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The Life and Doctrines of Jacob Boehme, by Franz Hartmann, [1891], at

p. iv

"My writings are only for those who are willing to receive the truth in a simple and childlike state of mind, for it is they who are to possess the kingdom of God. I have written only for those that seek; to the cunning and worldly-wise I have nothing to say." (Threefold Life, xv. 65.)

"Neither money nor worldly possessions, neither science nor authority, will bring to you the sweet rest of paradise, at which you can arrive only by the noble knowledge of self. In that you may clothe your soul; it is the pearl which is not eaten by moths, and which no thief takes away. Seek it, and you will find a noble treasure." (Three Principles, ix. 1.)

"I write for no other purpose than that man may learn how to know himself." (Three Principles, iv. 64.)

p. v


The following is an attempt to present an epitome of the principal doctrines of Jacob Boehme in a certain systematic order, so as to afford a general view of them and to serve as an introduction to the study of Boehme's works. I have herein followed the plan laid down in Dr. J. Hamberger's excellent but now very rare book. The headings of the paragraphs are for the purpose of summarising the quotations that follow. These quotations have in many instances been condensed, and in some cases I have attempted to render them in a more modern and comprehensible phraseology than that of the original text, the latter being very often obscure and untranslatable. This I did because it seemed to me of far more importance that the public, for whom this book is written, should obtain a comprehensive view of the doctrines of Boehme than that merely the learned philologist should find his curiosity gratified by getting the exact form in which Boehme clothed his thoughts. In adding some remarks of my own, my object was not such a presumptuous one as to amend, comment upon, explain, or make clearer the writings of Boehme; for it is self-evident that in order to be able to criticise, amend, or explain the contents of a divinely inspired book, the critic or explainer would have to be divinely inspired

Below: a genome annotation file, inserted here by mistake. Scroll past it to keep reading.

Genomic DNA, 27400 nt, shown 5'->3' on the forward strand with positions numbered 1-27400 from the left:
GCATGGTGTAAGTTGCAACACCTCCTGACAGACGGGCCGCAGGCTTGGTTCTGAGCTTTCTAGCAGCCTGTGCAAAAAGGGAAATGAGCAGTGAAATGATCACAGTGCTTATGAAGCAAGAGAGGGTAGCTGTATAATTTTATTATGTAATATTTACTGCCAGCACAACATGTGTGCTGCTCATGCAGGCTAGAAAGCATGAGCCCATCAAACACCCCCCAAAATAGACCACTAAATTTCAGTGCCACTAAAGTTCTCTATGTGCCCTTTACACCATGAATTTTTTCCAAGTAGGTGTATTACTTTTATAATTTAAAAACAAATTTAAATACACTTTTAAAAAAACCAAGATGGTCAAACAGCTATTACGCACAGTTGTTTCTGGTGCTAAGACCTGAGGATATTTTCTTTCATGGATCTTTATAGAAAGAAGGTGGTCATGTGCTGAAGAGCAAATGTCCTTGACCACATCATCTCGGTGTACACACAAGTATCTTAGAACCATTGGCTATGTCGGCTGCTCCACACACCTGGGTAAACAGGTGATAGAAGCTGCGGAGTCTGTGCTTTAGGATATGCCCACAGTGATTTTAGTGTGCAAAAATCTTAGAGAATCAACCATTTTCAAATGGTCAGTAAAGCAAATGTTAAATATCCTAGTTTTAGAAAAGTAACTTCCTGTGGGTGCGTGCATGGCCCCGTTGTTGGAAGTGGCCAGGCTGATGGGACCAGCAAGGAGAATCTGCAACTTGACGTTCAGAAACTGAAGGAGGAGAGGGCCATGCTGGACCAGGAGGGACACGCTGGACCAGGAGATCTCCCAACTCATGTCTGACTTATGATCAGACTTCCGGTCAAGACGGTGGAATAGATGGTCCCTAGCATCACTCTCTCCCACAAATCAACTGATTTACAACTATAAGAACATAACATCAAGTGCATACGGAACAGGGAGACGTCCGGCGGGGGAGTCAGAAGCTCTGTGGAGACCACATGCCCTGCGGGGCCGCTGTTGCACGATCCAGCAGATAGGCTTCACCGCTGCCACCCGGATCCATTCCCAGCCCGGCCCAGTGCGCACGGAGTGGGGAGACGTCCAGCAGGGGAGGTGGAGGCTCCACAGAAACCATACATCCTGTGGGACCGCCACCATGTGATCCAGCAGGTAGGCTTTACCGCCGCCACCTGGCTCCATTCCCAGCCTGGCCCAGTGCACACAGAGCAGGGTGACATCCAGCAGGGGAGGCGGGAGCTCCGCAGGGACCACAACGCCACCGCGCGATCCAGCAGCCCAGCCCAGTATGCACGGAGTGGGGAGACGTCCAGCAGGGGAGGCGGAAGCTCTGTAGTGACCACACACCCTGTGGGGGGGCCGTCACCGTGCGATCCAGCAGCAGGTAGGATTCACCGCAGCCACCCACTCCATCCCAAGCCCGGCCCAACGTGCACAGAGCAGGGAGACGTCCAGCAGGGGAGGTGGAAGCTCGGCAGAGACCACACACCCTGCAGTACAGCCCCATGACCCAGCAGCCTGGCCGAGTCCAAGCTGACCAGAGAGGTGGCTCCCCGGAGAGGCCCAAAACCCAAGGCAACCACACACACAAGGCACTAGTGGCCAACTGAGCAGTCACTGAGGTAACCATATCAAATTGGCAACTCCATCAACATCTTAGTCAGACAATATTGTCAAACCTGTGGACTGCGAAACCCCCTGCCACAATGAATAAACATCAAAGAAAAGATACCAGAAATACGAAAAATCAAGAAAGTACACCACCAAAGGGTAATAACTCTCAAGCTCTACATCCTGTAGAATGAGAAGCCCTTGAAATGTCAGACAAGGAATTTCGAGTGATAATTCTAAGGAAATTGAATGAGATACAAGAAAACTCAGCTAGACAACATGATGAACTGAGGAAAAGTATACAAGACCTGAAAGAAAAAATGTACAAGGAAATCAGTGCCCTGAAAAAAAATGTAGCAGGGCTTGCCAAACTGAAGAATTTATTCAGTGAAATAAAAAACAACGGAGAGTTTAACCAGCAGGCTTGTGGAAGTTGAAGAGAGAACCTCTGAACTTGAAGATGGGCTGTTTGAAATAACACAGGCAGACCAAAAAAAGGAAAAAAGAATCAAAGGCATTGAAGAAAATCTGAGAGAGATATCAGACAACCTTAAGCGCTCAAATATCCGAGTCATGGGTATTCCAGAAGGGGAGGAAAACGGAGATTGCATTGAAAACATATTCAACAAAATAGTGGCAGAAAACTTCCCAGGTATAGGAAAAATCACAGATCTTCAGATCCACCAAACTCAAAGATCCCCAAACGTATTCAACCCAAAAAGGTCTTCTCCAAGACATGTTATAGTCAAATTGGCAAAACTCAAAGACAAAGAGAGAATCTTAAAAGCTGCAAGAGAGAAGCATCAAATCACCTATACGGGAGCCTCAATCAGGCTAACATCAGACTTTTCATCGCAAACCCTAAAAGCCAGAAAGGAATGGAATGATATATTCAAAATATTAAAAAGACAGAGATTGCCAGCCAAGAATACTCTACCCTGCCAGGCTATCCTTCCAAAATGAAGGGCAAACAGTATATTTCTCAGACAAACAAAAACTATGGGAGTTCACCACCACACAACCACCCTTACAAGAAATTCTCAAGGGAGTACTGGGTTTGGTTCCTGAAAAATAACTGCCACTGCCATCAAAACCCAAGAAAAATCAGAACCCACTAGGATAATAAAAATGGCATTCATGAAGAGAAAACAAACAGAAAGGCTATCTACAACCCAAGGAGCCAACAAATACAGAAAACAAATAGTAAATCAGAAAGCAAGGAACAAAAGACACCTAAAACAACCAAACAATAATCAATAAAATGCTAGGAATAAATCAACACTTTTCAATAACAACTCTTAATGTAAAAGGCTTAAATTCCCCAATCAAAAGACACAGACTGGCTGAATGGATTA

p. vi

himself. I have no such arrogant claims to advance; but I wanted to call the attention of the reader to certain points that may aid in their understanding.

I have carefully compared the doctrines of Boehme with those of the Eastern sages, as laid down in the "Secret Doctrine" and in the religious literature of the East, and I find the most remarkable harmony between them in their esoteric meaning; in fact, the religion of Buddha, Krishna, and that of the Christ seem to me to be one and identical. The greatest obstacle to the understanding of the mysteries of the religion of the living Christ is the very narrow view which we have become accustomed to take of them, according to the merely external and superficial interpretation of the Old and New Testaments, such as is given by the modern churches and by fashionable clericalism, which regards these doctrines from a merely historical or emotional point of view.

A study of Boehme's writings, by means of entering into the spirit in which they were written, is sure to expand the mind and to elevate the heart of the reader, giving him a greater and more sublime conception of God, Nature, and Man, than any other book of which I know.

I am under many obligations to Mrs. E. B. Penny, of Cullompton, for her assistance in this difficult work, and also to Mr. G. W. Medway for valuable suggestions.

The extracts are taken from the 1682 Amsterdam (German) edition of Boehme's Complete Works.

F. H.

Vienna, September 1890.

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